On her new solo effort, How to Be Alone, Charlie Thomas captures the lonely freedom of a heartbroken lover walking a city at night. Across seven masterfully sequenced tracks, the Macon, Georgia songsmith and professor of philosophy at Mercer University creates a vivid, contemplative tableau of the small truths that seem to be hiding behind all human experience– but only seen by those that take the time to look.
MM: So what would you say to someone if they were to ask, “Who is Charlie Thomas?”
CT- I guess I am someone who really has this ambition to see clearly and see the beauty in the world. I think that takes a lot of different modes in my life, so teaching and writing, and doing philosophy are all different facets of that ambition. It’s kind of the reason I was drawn to philosophy. I was well into college when I took my first philosophy class and I immediately felt at home because as far as I can remember into my childhood, I’ve always wondered about why things were the way they were. For me, songwriting is that same impulse to see things more clearly and try to figure out why they are the way they are. For instance, a lot of my songs are heartbreak songs. And there was a song I wrote on the Blue Sky Blue album called “Addiction” and I can still remember where I was when I wrote the line, “You broke me like an addiction, you flew away to save your soul.” It was only when I wrote that line that I realized that the dude didn’t really want to break my heart, he was simply trying to survive and he thought that was the best way to survive. But it was the actual saying of it in a song that it took to show me the reality of it all. It’s really the same as teaching to me because I’m trying to take some of the hardest, deepest books ever written and trying to communicate those ideas to people through song.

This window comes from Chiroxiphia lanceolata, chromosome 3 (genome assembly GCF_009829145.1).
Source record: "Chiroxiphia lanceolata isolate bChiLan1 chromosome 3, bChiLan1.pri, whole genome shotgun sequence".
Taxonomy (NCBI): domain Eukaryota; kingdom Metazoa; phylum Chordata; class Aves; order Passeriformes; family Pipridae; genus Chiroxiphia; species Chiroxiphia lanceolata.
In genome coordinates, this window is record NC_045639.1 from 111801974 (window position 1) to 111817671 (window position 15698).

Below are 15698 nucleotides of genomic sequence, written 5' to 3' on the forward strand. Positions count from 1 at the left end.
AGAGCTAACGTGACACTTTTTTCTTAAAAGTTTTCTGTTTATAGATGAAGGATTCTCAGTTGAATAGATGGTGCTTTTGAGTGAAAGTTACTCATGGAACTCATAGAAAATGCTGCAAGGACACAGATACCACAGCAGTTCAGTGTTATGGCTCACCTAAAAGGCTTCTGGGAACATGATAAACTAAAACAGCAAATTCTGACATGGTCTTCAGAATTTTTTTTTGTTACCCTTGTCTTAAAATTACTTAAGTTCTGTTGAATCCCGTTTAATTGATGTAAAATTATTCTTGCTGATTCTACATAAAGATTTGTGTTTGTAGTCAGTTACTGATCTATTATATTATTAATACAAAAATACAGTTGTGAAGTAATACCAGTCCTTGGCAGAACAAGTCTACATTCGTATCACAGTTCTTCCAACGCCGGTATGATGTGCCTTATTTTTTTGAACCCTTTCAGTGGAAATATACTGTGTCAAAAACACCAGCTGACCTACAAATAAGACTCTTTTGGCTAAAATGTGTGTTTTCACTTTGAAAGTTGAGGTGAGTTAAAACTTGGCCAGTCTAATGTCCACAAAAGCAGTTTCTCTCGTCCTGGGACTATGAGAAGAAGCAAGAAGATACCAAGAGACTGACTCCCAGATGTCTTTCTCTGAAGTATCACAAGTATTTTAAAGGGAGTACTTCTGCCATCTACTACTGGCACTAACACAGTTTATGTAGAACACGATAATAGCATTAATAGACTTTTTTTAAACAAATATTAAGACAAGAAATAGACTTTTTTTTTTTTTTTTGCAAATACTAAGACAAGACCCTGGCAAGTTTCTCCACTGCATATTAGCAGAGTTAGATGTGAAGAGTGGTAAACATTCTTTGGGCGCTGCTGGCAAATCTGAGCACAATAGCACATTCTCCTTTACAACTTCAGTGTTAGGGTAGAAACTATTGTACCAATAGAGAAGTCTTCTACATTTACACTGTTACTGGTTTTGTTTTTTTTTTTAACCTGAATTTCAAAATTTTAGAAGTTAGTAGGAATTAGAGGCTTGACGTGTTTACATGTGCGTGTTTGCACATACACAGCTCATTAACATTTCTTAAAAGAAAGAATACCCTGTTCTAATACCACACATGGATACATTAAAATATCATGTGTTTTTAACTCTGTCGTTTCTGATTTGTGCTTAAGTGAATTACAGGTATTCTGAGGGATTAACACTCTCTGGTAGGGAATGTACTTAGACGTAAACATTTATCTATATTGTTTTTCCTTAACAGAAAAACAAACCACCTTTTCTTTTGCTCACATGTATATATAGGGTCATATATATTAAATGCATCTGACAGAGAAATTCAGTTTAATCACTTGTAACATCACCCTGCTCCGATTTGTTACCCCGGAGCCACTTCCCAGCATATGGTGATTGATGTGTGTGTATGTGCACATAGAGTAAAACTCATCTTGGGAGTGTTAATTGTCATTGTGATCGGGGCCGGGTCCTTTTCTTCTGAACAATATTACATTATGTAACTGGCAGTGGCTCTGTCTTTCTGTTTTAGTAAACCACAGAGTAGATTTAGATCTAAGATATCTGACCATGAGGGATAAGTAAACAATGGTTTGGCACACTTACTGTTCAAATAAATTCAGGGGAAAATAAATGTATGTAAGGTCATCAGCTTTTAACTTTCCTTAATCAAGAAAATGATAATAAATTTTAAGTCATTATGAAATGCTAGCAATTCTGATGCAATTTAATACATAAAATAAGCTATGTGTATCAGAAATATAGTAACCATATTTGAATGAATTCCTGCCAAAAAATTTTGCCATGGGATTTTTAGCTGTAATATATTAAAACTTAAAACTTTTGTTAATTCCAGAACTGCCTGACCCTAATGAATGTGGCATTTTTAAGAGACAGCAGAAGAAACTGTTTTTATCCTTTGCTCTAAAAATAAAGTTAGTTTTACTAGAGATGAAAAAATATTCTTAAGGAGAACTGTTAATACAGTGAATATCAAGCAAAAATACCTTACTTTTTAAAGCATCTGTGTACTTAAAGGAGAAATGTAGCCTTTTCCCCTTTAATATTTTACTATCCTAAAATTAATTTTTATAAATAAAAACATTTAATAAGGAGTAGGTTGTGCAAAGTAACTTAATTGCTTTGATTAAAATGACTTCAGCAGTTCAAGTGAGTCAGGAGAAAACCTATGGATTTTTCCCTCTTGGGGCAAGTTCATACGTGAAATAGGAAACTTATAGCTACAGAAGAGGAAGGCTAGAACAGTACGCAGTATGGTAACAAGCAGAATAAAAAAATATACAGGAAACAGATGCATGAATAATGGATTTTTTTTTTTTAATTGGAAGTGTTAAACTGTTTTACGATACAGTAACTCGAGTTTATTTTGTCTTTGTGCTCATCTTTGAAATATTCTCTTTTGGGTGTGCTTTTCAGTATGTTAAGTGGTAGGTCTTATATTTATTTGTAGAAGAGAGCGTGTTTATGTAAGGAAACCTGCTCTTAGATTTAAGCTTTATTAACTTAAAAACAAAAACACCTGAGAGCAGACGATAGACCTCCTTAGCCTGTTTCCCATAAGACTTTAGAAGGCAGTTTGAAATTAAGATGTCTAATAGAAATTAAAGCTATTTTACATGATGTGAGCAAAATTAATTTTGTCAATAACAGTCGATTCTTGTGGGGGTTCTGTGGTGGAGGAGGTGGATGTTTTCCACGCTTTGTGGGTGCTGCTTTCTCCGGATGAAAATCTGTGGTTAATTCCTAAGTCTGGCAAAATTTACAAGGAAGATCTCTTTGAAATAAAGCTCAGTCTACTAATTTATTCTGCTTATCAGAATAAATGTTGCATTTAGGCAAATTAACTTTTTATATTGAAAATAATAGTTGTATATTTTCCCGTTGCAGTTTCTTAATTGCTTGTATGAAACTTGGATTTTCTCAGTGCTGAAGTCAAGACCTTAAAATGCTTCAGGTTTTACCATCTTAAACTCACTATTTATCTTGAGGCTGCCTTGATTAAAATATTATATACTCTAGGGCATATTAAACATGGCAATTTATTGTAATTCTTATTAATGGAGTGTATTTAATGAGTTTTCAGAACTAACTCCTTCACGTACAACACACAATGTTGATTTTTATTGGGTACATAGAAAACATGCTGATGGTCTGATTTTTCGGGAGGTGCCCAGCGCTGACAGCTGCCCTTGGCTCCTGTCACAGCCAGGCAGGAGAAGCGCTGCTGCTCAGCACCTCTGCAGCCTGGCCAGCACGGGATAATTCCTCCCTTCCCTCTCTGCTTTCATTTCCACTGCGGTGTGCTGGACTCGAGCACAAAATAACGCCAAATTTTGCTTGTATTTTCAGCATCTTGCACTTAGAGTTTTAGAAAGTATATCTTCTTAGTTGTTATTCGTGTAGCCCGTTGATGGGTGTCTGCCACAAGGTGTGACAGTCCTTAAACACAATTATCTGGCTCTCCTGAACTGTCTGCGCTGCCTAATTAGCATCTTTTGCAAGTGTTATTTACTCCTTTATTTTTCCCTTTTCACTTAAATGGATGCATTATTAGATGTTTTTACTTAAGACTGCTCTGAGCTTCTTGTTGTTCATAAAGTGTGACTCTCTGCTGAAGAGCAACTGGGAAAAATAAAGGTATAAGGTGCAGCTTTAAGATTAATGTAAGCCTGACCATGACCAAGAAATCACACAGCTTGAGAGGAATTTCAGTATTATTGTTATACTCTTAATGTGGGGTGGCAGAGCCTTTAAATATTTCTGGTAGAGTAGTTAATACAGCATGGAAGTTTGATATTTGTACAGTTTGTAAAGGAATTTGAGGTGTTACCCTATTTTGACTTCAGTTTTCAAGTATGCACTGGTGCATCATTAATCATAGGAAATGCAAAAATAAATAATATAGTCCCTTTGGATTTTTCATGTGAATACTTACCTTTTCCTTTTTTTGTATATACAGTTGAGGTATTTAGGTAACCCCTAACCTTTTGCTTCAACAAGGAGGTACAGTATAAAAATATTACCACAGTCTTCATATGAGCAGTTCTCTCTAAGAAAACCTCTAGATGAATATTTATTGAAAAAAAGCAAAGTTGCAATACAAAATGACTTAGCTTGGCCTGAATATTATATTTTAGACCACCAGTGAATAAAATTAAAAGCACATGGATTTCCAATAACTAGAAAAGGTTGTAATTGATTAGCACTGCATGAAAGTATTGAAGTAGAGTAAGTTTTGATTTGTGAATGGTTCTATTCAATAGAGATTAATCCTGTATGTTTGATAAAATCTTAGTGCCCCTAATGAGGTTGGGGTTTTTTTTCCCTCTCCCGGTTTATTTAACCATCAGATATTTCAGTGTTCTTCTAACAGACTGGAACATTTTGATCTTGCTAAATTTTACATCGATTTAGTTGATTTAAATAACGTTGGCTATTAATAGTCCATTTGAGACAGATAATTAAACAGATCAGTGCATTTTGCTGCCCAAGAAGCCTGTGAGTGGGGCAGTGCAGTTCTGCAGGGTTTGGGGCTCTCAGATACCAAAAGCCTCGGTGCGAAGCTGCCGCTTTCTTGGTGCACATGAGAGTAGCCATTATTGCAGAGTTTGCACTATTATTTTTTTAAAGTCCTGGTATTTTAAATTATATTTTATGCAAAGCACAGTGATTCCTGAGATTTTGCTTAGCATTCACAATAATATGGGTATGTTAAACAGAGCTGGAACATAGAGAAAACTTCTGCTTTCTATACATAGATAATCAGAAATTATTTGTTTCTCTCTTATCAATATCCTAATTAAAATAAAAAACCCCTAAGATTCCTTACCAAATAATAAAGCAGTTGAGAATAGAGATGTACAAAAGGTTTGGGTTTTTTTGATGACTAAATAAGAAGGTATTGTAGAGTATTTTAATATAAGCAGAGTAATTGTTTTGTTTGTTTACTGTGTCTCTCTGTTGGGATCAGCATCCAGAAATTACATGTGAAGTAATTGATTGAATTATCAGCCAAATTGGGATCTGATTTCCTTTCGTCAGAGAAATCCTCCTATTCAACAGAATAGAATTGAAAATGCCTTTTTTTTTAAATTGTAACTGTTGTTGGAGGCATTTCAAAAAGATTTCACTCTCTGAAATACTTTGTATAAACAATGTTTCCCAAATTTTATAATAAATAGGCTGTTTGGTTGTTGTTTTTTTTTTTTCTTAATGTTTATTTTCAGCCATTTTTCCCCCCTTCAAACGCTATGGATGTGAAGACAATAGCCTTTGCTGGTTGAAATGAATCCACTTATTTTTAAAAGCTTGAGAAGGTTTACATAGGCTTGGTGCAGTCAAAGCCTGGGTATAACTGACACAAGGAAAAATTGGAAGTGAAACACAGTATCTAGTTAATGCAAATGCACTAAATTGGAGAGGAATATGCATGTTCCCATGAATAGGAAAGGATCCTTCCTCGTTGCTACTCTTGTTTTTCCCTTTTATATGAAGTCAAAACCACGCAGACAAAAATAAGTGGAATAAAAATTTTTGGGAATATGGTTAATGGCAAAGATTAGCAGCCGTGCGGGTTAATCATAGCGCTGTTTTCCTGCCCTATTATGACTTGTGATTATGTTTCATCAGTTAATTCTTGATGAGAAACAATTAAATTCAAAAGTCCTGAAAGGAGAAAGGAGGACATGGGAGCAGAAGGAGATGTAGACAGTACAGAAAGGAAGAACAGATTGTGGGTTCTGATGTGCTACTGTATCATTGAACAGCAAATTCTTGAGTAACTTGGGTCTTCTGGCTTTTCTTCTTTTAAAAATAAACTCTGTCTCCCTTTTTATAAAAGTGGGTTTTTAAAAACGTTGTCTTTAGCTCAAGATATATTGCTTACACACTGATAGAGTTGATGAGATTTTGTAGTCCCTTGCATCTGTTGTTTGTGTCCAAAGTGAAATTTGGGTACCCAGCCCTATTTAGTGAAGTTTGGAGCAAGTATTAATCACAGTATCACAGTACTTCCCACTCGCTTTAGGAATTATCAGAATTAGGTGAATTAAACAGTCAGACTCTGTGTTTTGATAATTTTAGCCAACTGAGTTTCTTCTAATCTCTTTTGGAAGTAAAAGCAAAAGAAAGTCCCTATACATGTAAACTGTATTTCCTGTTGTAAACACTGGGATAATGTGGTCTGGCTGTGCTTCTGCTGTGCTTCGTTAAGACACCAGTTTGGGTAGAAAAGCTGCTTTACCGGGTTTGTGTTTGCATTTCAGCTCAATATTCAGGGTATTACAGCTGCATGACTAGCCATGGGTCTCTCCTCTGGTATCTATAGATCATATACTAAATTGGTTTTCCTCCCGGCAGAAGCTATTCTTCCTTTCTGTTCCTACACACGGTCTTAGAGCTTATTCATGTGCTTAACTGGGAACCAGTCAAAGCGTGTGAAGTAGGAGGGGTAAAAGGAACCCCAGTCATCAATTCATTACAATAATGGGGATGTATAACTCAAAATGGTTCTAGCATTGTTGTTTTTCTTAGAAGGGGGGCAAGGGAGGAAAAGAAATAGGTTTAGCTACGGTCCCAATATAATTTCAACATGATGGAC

How long have you been writing songs?
I wrote my first song when I was about ten or eleven years old, but I stopped for a very long time. My dad, who is wonderfully supportive of me in many ways, can also be exacting, and I played the song for him and all he said was, “Well, it’s not Mozart is it?“ And he didn’t really mean to shut me down– but he did (laughs)!
Well, your dad made it clear to you that you were no Mozart but I’m pretty sure from listening to your music that Mozart is not what you were going for. So who are some of your most significant influences?
It seems very predictable, but most of the folks you hear on The Creek like Gram Parsons, Joni Mitchell, Gillian Welch, Steve Earle, Lucinda Williams, Jason Isbell… [Isbell’s] songwriting simply stops me in my tracks!
Yeah, all of those artists are pretty much solo, doing the singer/songwriter thing. Was it strange for you when you first started working on this solo project?
I had the unbelievable experience of making music with Blue Sky Blue. Seven extremely talented musicians gave us such a huge sound. It was kind of magic to write a song and then bring it to these people that after a while, we knew each other just based on instinct. But it’s also incredibly comfortable and very forgiving, so I thought it was important for me to do something a bit more vulnerable for my own sake to hear myself and see myself better and see if my songs would or could stand on their own. And it was certainly very vulnerable; you can’t help but learn about yourself.